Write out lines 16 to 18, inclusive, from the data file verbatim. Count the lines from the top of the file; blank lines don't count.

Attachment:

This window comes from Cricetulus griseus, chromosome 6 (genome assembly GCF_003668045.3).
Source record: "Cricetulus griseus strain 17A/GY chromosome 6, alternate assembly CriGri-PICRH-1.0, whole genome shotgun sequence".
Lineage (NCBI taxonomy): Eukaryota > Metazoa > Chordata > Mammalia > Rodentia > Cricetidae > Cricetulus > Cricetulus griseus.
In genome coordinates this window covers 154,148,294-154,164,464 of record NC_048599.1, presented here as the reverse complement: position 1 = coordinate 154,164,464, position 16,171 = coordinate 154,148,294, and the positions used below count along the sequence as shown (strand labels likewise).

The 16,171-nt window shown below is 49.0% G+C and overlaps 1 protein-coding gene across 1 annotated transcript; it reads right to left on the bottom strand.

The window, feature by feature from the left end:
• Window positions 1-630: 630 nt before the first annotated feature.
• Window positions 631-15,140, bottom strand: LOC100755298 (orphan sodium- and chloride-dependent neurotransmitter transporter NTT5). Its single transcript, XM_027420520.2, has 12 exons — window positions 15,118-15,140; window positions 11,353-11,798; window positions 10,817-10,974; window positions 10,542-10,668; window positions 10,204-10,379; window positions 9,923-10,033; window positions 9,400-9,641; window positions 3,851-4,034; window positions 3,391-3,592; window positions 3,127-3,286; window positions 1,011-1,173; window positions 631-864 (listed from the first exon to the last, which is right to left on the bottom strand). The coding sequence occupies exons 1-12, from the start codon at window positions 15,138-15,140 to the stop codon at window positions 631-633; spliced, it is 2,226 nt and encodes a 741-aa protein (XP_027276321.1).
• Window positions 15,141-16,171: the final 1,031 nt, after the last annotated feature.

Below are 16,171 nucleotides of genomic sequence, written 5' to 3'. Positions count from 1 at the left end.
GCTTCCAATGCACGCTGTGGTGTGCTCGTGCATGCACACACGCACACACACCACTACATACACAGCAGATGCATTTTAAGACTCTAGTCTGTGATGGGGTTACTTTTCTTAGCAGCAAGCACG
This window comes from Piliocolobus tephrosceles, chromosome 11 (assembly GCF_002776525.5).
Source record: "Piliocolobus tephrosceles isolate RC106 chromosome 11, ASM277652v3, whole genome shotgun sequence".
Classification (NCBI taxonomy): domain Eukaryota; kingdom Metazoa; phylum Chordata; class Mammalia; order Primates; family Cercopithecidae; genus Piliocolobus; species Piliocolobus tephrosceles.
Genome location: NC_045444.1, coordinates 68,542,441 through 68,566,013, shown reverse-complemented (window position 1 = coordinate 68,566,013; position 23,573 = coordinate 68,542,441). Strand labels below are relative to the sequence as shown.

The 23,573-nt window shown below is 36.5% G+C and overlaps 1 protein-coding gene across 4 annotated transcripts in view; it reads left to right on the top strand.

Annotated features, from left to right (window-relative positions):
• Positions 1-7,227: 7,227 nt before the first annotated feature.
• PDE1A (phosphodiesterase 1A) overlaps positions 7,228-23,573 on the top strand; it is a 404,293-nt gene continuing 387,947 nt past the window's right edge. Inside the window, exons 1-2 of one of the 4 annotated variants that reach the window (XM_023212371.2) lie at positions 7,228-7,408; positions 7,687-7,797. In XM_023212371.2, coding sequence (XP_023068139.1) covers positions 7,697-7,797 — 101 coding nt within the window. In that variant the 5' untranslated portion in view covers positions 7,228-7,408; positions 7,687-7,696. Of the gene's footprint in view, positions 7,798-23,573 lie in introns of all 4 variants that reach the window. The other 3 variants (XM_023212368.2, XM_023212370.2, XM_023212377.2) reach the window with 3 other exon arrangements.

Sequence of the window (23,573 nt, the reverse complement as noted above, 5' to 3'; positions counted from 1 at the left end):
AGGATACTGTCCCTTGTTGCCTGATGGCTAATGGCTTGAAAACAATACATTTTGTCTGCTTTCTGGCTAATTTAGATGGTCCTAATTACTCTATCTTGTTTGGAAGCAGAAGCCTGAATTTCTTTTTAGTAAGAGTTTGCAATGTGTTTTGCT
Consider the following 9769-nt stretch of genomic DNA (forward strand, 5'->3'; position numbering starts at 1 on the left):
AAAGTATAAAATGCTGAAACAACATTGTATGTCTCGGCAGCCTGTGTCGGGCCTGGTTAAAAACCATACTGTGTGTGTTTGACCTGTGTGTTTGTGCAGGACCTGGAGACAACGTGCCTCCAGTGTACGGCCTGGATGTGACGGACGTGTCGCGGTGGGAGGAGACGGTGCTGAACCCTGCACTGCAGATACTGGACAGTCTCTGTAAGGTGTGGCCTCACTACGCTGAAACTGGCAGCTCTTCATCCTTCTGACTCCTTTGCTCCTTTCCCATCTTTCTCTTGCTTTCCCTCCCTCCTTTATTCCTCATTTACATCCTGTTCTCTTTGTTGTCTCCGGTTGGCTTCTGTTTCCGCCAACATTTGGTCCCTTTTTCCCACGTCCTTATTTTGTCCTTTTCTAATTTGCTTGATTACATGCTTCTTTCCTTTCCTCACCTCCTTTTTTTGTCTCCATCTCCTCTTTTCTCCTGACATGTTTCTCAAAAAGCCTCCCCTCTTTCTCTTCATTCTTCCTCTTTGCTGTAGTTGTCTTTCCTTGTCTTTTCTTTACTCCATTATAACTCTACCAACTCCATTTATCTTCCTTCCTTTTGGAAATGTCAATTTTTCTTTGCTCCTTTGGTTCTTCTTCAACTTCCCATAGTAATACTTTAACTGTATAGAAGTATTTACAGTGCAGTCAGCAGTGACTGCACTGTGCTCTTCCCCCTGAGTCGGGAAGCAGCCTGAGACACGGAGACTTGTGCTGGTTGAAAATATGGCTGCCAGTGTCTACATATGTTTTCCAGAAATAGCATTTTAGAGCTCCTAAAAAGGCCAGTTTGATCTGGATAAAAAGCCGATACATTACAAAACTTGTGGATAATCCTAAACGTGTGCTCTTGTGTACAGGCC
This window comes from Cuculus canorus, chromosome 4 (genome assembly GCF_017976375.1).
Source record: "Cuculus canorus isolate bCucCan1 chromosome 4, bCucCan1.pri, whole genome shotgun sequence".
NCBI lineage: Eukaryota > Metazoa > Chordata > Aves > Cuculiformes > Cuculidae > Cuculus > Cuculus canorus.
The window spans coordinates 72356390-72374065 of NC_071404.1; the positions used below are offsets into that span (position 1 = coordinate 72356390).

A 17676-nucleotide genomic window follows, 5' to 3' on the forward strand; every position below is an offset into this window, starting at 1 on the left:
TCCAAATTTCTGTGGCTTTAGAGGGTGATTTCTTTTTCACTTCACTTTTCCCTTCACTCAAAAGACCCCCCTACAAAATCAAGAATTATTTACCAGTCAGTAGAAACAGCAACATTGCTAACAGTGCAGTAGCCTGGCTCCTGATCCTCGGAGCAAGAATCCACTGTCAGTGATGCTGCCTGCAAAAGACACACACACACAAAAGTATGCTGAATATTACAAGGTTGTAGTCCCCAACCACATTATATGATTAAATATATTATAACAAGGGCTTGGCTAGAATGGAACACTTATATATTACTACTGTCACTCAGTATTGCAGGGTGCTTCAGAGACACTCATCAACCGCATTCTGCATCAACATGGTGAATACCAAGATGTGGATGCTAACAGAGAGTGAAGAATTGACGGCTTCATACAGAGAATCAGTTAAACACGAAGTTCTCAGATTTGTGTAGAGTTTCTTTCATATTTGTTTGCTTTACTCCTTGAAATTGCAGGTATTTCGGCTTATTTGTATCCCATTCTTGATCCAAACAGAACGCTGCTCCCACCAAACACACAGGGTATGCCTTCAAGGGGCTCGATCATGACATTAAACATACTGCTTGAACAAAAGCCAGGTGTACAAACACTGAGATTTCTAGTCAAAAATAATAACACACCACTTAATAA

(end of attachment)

The 23,573-nt window shown below is 36.5% G+C and overlaps 1 protein-coding gene across 4 annotated transcripts in view; it reads left to right on the top strand.

Annotated features, from left to right (window-relative positions):
• Positions 1-7,227: 7,227 nt before the first annotated feature.